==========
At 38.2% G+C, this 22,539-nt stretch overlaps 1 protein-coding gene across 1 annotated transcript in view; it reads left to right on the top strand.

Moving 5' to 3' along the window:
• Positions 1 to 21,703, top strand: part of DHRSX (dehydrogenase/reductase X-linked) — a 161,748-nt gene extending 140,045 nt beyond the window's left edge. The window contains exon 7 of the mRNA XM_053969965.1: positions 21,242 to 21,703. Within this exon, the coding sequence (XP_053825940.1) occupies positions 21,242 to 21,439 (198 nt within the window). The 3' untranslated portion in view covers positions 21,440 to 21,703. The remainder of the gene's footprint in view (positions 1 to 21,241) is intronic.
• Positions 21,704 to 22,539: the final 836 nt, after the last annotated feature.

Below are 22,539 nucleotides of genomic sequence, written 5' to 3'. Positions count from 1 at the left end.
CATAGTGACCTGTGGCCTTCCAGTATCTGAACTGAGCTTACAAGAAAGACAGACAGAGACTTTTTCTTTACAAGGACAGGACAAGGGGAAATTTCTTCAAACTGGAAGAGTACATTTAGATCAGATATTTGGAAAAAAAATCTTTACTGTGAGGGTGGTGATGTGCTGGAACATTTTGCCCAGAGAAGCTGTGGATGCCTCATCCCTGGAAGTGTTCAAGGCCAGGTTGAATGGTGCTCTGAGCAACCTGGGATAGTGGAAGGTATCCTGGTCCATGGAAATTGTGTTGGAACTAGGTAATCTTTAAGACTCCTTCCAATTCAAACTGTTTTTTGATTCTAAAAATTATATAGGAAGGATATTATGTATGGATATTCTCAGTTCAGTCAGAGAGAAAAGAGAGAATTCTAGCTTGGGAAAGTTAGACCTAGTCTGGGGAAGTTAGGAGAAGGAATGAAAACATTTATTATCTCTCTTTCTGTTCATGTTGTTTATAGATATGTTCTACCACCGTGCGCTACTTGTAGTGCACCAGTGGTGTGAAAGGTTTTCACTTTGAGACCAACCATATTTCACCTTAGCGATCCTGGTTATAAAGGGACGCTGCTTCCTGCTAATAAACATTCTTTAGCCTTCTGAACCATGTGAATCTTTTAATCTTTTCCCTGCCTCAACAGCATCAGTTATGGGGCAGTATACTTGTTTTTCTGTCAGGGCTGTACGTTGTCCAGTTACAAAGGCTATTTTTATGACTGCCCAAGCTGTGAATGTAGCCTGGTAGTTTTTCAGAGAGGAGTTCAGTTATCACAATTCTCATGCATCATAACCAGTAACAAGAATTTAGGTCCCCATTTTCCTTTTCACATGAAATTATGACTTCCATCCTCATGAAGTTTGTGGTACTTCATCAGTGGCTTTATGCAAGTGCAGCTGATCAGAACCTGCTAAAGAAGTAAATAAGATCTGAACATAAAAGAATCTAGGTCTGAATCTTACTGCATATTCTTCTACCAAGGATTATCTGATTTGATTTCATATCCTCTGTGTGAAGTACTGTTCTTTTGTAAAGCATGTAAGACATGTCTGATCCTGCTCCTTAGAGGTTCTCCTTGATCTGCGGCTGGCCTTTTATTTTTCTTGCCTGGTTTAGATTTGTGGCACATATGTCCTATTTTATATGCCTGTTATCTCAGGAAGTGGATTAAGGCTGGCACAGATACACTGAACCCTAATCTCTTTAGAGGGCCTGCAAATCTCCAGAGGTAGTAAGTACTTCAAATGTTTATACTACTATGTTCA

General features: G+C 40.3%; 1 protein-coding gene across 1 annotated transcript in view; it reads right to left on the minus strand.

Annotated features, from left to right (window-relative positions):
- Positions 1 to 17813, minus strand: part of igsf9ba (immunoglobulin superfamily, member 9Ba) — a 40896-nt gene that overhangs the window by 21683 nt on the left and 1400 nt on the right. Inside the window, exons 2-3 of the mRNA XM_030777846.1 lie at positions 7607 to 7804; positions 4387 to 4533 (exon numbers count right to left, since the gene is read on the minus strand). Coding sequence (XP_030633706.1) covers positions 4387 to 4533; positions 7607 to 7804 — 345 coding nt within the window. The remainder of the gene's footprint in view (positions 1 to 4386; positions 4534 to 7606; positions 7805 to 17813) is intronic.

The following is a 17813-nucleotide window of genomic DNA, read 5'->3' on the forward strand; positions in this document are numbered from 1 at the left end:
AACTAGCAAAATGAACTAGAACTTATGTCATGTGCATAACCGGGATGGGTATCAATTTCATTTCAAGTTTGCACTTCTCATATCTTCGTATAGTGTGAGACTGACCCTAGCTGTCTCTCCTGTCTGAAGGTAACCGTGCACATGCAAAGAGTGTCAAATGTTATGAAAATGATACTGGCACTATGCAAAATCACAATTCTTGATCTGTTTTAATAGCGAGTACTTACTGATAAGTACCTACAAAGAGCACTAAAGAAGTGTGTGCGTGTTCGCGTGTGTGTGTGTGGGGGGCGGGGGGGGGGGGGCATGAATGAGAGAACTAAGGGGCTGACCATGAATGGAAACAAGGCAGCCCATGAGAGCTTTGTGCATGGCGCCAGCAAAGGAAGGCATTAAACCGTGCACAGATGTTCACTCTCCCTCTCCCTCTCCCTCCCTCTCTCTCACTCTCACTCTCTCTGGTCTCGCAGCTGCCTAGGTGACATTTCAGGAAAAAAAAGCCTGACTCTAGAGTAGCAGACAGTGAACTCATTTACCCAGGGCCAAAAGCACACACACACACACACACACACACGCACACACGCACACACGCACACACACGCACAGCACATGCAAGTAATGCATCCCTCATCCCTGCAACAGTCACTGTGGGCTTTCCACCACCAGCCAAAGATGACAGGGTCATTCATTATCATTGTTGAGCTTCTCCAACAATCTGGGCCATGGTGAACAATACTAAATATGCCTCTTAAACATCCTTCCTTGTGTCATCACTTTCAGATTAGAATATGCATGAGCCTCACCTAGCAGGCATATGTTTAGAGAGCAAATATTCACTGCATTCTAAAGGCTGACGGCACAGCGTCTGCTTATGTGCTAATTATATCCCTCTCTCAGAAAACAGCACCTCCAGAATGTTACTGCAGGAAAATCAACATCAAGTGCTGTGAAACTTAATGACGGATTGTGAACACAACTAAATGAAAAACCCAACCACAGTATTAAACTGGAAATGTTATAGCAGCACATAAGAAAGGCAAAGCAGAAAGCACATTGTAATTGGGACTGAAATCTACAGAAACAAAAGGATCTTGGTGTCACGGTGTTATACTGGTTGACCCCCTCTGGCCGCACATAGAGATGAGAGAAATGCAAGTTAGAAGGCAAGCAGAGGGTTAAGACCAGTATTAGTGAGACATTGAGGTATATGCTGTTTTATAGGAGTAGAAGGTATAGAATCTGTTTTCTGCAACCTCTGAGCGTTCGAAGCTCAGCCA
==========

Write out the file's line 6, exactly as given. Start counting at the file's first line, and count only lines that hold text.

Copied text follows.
CATAGTGACCTGTGGCCTTCCAGTATCTGAACTGAGCTTACAAGAAAGACAGACAGAGACTTTTTCTTTACAAGGACAGGACAAGGGGAAATTTCTTCAAACTGGAAGAGTACATTTAGATCAGATATTTGGAAAAAAAATCTTTACTGTGAGGGTGGTGATGTGCTGGAACATTTTGCCCAGAGAAGCTGTGGATGCCTCATCCCTGGAAGTGTTCAAGGCCAGGTTGAATGGTGCTCTGAGCAACCTGGGATAGTGGAAGGTATCCTGGTCCATGGAAATTGTGTTGGAACTAGGTAATCTTTAAGACTCCTTCCAATTCAAACTGTTTTTTGATTCTAAAAATTATATAGGAAGGATATTATGTATGGATATTCTCAGTTCAGTCAGAGAGAAAAGAGAGAATTCTAGCTTGGGAAAGTTAGACCTAGTCTGGGGAAGTTAGGAGAAGGAATGAAAACATTTATTATCTCTCTTTCTGTTCATGTTGTTTATAGATATGTTCTACCACCGTGCGCTACTTGTAGTGCACCAGTGGTGTGAAAGGTTTTCACTTTGAGACCAACCATATTTCACCTTAGCGATCCTGGTTATAAAGGGACGCTGCTTCCTGCTAATAAACATTCTTTAGCCTTCTGAACCATGTGAATCTTTTAATCTTTTCCCTGCCTCAACAGCATCAGTTATGGGGCAGTATACTTGTTTTTCTGTCAGGGCTGTACGTTGTCCAGTTACAAAGGCTATTTTTATGACTGCCCAAGCTGTGAATGTAGCCTGGTAGTTTTTCAGAGAGGAGTTCAGTTATCACAATTCTCATGCATCATAACCAGTAACAAGAATTTAGGTCCCCATTTTCCTTTTCACATGAAATTATGACTTCCATCCTCATGAAGTTTGTGGTACTTCATCAGTGGCTTTATGCAAGTGCAGCTGATCAGAACCTGCTAAAGAAGTAAATAAGATCTGAACATAAAAGAATCTAGGTCTGAATCTTACTGCATATTCTTCTACCAAGGATTATCTGATTTGATTTCATATCCTCTGTGTGAAGTACTGTTCTTTTGTAAAGCATGTAAGACATGTCTGATCCTGCTCCTTAGAGGTTCTCCTTGATCTGCGGCTGGCCTTTTATTTTTCTTGCCTGGTTTAGATTTGTGGCACATATGTCCTATTTTATATGCCTGTTATCTCAGGAAGTGGATTAAGGCTGGCACAGATACACTGAACCCTAATCTCTTTAGAGGGCCTGCAAATCTCCAGAGGTAGTAAGTACTTCAAATGTTTATACTACTATGTTCA